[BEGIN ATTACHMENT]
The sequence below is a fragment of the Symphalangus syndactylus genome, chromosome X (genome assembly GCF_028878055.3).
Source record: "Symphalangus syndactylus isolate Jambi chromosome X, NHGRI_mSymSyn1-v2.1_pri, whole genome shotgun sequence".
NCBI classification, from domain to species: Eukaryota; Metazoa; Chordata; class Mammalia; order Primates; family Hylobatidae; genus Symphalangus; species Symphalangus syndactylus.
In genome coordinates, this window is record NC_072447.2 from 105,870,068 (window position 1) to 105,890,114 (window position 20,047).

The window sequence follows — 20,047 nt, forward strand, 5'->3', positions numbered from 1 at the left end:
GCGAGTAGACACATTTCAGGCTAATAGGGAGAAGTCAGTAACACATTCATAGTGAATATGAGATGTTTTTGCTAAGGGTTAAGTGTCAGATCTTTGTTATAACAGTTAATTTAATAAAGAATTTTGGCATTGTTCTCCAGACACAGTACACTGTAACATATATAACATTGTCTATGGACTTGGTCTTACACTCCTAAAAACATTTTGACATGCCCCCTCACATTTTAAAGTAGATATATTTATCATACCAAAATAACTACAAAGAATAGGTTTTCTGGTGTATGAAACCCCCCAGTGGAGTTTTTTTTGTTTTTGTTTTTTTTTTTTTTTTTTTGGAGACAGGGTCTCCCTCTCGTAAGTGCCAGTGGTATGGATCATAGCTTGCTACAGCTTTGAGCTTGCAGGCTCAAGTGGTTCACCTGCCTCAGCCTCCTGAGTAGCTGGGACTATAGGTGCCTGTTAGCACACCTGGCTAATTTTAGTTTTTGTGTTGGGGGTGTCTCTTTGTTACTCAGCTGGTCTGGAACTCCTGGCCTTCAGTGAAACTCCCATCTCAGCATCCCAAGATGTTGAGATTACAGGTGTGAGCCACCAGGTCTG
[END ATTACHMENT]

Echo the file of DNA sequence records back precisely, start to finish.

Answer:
The sequence below is a fragment of the Symphalangus syndactylus genome, chromosome X (genome assembly GCF_028878055.3).
Source record: "Symphalangus syndactylus isolate Jambi chromosome X, NHGRI_mSymSyn1-v2.1_pri, whole genome shotgun sequence".
NCBI classification, from domain to species: Eukaryota; Metazoa; Chordata; class Mammalia; order Primates; family Hylobatidae; genus Symphalangus; species Symphalangus syndactylus.
In genome coordinates, this window is record NC_072447.2 from 105,870,068 (window position 1) to 105,890,114 (window position 20,047).

The window sequence follows — 20,047 nt, forward strand, 5'->3', positions numbered from 1 at the left end:
GCGAGTAGACACATTTCAGGCTAATAGGGAGAAGTCAGTAACACATTCATAGTGAATATGAGATGTTTTTGCTAAGGGTTAAGTGTCAGATCTTTGTTATAACAGTTAATTTAATAAAGAATTTTGGCATTGTTCTCCAGACACAGTACACTGTAACATATATAACATTGTCTATGGACTTGGTCTTACACTCCTAAAAACATTTTGACATGCCCCCTCACATTTTAAAGTAGATATATTTATCATACCAAAATAACTACAAAGAATAGGTTTTCTGGTGTATGAAACCCCCCAGTGGAGTTTTTTTTGTTTTTGTTTTTTTTTTTTTTTTTTTGGAGACAGGGTCTCCCTCTCGTAAGTGCCAGTGGTATGGATCATAGCTTGCTACAGCTTTGAGCTTGCAGGCTCAAGTGGTTCACCTGCCTCAGCCTCCTGAGTAGCTGGGACTATAGGTGCCTGTTAGCACACCTGGCTAATTTTAGTTTTTGTGTTGGGGGTGTCTCTTTGTTACTCAGCTGGTCTGGAACTCCTGGCCTTCAGTGAAACTCCCATCTCAGCATCCCAAGATGTTGAGATTACAGGTGTGAGCCACCAGGTCTG